When the mass of dough is less sticky, I start to knead it. It is not like kneading bread; I was admonished for my bread kneading motion in class! It’s more of a push and pull and smear, which I sometimes do with pie crust. I had Christmas music playing and I planned meals in my head as I worked. When it seemed to be lovely and soft, I kneaded it for 5 more minutes and then it was amazing. It should feel like…. you guessed it…. a baby’s bottom. Just so silky and soft.

Resting

Then the dough needs to rest, for at least 30 minutes and I put it under a bowl. Can you see how soft it looks? After 30 minutes, you can do whatever you like with the dough. Since I am making manicotti, I need sheets of pasta which I will wrap around the filling.

Rolling pasta

We bought this pasta machine after we took the class. You can get an attachment for a stand mixer or roll it by hand with a rolling pin, but I like using the machine best. It’s really fun to watch it become thinner and longer as I change the setting.

Sheets of pasta

Then the pasta needs to rest and dry out a bit. I cut the sheets into the size I want to use for the manicotti. I rolled the scraps through the pasta machine to make some rough noodles, which I might share with Peter for dinner! ;-D Meanwhile I need to making the yummy filling for the manicotti and get it frozen.

And, as always, I have a helper! I was cutting the pasta in the dining room and came back to the kitchen to find Gizmo investigating! What would I do without him?

Gizmo makes pasta

A Cat’s Christmas in Illinois

Wow – we forget every year how much there is to do between Christmas and New Years! A good vantage point is under the tree on the fairly new tree skirt.

Jas & tree skirt

It is seriously fun to play on the bed in crunchy tissue papers and bite the stockings on Christmas morning. If we have enough energy we rip the paper in shreds which Peter and Debbie find for months. We always want to nap after breakfast and the excitement of playing on the bed wears us out!

Sleeping puds

The big no-no is fooling in the new wrapping paper bin, but we so like to make Deb yell!

Gizmo & paper

Boxes….there are still so many boxes this year! Trash Day came at an inopportune time, so until next week there are loads of choices. Like Goldilocks, we move from carton to box to find the one with the new purple sweater or the toasty fleece tucked inside.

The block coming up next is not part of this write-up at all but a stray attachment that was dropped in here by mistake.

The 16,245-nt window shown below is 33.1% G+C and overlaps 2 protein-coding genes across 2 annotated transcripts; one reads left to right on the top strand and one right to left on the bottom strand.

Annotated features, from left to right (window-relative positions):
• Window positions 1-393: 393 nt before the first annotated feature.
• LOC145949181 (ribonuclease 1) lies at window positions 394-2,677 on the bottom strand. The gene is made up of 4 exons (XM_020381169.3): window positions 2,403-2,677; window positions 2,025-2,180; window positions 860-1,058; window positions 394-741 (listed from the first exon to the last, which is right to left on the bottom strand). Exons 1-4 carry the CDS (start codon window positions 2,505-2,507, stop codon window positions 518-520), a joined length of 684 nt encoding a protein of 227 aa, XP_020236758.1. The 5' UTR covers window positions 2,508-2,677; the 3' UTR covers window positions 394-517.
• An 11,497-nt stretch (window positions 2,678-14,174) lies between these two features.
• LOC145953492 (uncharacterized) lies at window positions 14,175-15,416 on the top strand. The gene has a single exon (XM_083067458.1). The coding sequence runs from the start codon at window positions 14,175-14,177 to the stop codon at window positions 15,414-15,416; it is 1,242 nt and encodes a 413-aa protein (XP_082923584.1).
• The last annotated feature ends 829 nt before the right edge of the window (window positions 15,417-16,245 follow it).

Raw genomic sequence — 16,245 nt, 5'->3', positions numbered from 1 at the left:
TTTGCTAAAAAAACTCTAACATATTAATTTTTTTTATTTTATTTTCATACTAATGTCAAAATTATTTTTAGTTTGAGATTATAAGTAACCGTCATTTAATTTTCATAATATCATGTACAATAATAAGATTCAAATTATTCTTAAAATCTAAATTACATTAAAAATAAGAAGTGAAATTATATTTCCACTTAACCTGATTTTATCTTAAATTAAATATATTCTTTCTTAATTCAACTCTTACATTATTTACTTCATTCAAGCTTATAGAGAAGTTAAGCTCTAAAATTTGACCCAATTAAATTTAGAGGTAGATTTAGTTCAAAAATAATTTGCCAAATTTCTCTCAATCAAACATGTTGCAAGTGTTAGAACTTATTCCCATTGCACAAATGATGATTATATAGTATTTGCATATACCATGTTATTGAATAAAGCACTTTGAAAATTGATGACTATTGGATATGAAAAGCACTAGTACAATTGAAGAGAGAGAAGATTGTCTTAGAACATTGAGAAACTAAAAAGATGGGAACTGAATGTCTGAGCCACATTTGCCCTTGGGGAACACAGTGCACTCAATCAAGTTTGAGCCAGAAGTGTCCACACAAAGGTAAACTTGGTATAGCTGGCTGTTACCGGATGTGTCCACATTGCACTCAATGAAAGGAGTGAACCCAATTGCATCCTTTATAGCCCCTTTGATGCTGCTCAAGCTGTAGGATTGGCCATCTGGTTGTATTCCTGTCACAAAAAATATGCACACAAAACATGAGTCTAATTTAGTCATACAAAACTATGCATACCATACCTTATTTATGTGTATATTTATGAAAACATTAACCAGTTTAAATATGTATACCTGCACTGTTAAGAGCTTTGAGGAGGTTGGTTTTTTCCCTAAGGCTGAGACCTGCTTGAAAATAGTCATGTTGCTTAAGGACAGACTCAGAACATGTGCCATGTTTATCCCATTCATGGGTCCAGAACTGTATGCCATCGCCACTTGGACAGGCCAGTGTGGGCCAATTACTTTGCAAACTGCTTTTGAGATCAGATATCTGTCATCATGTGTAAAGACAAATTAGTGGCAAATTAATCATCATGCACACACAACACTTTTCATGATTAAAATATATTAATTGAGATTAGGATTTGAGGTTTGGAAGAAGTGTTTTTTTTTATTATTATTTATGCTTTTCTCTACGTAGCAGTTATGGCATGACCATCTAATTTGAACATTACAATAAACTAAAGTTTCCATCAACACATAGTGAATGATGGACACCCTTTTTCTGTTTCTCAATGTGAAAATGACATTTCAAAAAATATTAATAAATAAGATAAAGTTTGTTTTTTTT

Gizmo's box

After Christmas there are generally projects to do, relating to gifts we assume. This year it’s been the installation of an Apple TV device. After Peter cleaned the very dirty cabinet, we had to make sure all the cables were connected to the proper ports. Of course it’s the boys who are good at such things.

Cable check

Being attentive, hanging around and looking adorable is important around mealtimes, at Christmas or any time of the year. They might forget to feed us after all!

Attentive

When one gets weary of exploring, snacking on turkey and the looking cute thing, bliss is sleeping in the heater bed! This was purchased for the other cat, the very old Widget who liked heat to ease her arthritis. Neither of us youngsters “need” to get in the heater bed but we love it!!!!!!!! Whoever doesn’t grab it for the night has to go upstairs and sleep on Peter’s side of the bed because he turns the electric blanket on.

Jasmine in the heater bed

We sure hope you’re enjoying Christmas week as much as we are.

Jasmine & Gizmo

Fun for Cats!

I know there are a lot of cat lovers out there, and this post is for you!

We have had cats since we got home from our honeymoon! Neither set of parents would agree to having a pet cat and we both decided we loved them, so we rushed off to the SPCA as soon as we were settled in our new apartment. Sadly, our local SPCA could not afford distemper shots for the kittens and little Smokey Topaz lasted about 10 days… Sassafrass came next ( and was around for 19 years!) and then another kitten, named Juniper, again from the SPCA and again had distemper … We had 9 cats at one point (a mother we rescued had kittens in my closet!) but tend towards 2-4. And depending on where we live, sometimes they stay indoors or sometimes they are allowed out.

I know that vets say the healthiest cats and most long-lived stay indoors, but I have always felt that it’s wonderful for cats to be outdoors, with all the sights and smells and noises. When our cats have been allowed outdoors, we always tried to get them inside for supper and then didn’t let them out. Bad things, indeed, happen at night when the predators are out in full force.

We now live in a neighborhood where only stray cats are outside; there are lots of people talking on the phone and driving faster than they should on our dead-end road plus we have a small yard, so Jasmine and Gizmo stay indoors. When Jas was little and we opened the slider door for her, she would stay there for hours, looking at everything and chittering at the squirrels. I felt so badly, but of course the problem is that you cannot reason with cats to make them stay in their yard! Then I found what we call The Tube. When we first put Jas out in it she was so excited, she kept running from end to end, bouncing off the netting! We had 2 sections for her and then when we got Gizmo, we added two more. The down side of taking animals out in any way is the flea meds; they are so expensive but they do work.

The Tube is really called Fun Run Outdoor Cat Enclosure. Each section is 62″, so the cats can roam around a bit. You unzip an end and zip it together with the next end and that makes the run. It’s made fairly well, though you might notice that some areas are sewn together. The first two sections that we bought had good, sturdy zippers but the second ones did not, so I have taken string and sewn them together. If Jas gets bored and starts pawing at the bad zippers, she can get them undone and then it’s a merry race around the yard trying to catch her.